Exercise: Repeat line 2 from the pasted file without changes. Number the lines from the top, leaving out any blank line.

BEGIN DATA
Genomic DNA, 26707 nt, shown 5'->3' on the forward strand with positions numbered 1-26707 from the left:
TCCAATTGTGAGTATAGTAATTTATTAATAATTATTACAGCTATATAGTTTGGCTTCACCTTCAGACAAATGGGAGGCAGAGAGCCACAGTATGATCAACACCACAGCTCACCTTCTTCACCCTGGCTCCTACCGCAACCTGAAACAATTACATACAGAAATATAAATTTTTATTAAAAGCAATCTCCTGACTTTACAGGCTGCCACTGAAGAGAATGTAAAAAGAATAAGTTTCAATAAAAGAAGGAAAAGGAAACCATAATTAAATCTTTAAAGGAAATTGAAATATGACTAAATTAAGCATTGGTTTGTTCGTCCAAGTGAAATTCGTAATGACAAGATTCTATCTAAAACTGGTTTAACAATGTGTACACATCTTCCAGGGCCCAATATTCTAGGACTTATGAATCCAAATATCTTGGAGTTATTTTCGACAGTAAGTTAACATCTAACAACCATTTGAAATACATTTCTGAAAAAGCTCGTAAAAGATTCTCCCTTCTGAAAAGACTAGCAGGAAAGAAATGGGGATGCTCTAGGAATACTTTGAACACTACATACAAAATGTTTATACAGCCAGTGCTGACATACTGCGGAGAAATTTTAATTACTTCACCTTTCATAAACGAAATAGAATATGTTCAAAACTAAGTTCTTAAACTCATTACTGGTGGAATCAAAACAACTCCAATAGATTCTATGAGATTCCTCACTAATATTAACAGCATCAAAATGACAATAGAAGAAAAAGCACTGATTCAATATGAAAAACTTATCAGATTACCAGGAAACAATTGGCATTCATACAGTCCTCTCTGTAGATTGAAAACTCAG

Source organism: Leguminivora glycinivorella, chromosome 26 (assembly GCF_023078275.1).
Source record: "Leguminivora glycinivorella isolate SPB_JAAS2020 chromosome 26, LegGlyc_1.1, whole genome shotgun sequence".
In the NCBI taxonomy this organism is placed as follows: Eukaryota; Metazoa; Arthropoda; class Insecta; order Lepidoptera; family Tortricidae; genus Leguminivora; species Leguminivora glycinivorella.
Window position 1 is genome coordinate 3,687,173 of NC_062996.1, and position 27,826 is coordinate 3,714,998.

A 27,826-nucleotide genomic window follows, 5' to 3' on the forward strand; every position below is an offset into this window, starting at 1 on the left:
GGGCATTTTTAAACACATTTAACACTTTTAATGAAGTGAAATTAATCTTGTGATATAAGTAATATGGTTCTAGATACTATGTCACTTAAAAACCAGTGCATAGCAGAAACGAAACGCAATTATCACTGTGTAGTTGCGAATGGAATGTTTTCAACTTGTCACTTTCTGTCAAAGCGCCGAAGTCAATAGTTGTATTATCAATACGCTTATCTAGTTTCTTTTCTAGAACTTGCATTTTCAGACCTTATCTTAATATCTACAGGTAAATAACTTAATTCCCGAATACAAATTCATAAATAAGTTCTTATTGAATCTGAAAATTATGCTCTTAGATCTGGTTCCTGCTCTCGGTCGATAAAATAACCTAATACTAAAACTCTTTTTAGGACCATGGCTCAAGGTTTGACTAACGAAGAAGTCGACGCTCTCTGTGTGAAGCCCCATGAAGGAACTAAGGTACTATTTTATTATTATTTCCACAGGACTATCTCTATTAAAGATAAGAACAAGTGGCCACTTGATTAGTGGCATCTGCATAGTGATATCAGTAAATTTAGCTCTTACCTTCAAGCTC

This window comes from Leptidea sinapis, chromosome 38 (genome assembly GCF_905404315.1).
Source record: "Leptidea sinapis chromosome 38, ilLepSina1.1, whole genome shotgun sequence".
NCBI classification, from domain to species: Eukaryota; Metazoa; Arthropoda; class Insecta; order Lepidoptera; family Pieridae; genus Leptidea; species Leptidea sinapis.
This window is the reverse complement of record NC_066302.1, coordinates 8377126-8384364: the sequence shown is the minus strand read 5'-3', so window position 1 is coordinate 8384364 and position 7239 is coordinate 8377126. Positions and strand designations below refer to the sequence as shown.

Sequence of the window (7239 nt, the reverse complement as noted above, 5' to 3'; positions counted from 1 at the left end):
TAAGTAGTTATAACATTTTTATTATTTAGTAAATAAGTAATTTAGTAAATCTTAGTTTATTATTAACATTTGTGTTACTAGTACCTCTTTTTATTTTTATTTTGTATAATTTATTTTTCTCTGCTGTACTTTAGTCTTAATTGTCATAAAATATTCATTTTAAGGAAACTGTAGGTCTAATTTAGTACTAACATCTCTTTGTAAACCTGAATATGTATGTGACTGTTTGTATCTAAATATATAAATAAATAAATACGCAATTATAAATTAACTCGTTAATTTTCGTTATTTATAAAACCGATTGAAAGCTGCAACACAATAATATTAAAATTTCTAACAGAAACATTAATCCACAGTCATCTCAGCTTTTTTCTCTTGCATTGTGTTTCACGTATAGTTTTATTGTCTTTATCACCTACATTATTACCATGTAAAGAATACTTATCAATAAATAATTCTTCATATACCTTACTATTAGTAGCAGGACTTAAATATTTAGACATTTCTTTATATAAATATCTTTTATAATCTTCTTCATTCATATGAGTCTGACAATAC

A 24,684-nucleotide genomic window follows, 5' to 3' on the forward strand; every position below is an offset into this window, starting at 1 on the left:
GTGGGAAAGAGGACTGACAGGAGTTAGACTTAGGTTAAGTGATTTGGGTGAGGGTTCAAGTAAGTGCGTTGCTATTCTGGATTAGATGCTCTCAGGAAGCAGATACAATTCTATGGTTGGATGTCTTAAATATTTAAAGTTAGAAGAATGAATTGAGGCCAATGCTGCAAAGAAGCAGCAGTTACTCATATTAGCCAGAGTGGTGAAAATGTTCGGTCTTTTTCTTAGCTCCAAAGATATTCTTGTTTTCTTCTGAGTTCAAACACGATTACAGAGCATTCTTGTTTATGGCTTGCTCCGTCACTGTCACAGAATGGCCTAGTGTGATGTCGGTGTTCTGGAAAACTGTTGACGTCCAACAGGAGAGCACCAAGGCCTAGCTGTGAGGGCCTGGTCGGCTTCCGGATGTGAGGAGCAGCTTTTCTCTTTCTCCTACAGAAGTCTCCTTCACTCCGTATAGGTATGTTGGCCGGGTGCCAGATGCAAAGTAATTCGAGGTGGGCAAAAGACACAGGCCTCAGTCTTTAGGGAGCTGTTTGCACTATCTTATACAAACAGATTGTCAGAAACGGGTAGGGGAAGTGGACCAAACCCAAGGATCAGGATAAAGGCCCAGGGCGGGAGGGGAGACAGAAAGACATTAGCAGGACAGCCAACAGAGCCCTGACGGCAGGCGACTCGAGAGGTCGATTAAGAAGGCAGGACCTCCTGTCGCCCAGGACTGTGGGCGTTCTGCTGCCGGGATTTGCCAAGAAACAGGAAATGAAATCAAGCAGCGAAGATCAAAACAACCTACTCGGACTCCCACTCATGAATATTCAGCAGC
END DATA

TCCAATTGTGAGTATAGTAATTTATTAATAATTATTACAGCTATATAGTTTGGCTTCACCTTCAGACAAATGGGAGGCAGAGAGCCACAGTATGATCAACACCACAGCTCACCTTCTTCACCCTGGCTCCTACCGCAACCTGAAACAATTACATACAGAAATATAAATTTTTATTAAAAGCAATCTCCTGACTTTACAGGCTGCCACTGAAGAGAATGTAAAAAGAATAAGTTTCAATAAAAGAAGGAAAAGGAAACCATAATTAAATCTTTAAAGGAAATTGAAATATGACTAAATTAAGCATTGGTTTGTTCGTCCAAGTGAAATTCGTAATGACAAGATTCTATCTAAAACTGGTTTAACAATGTGTACACATCTTCCAGGGCCCAATATTCTAGGACTTATGAATCCAAATATCTTGGAGTTATTTTCGACAGTAAGTTAACATCTAACAACCATTTGAAATACATTTCTGAAAAAGCTCGTAAAAGATTCTCCCTTCTGAAAAGACTAGCAGGAAAGAAATGGGGATGCTCTAGGAATACTTTGAACACTACATACAAAATGTTTATACAGCCAGTGCTGACATACTGCGGAGAAATTTTAATTACTTCACCTTTCATAAACGAAATAGAATATGTTCAAAACTAAGTTCTTAAACTCATTACTGGTGGAATCAAAACAACTCCAATAGATTCTATGAGATTCCTCACTAATATTAACAGCATCAAAATGACAATAGAAGAAAAAGCACTGATTCAATATGAAAAACTTATCAGATTACCAGGAAACAATTGGCATTCATACAGTCCTCTCTGTAGATTGAAAACTCAG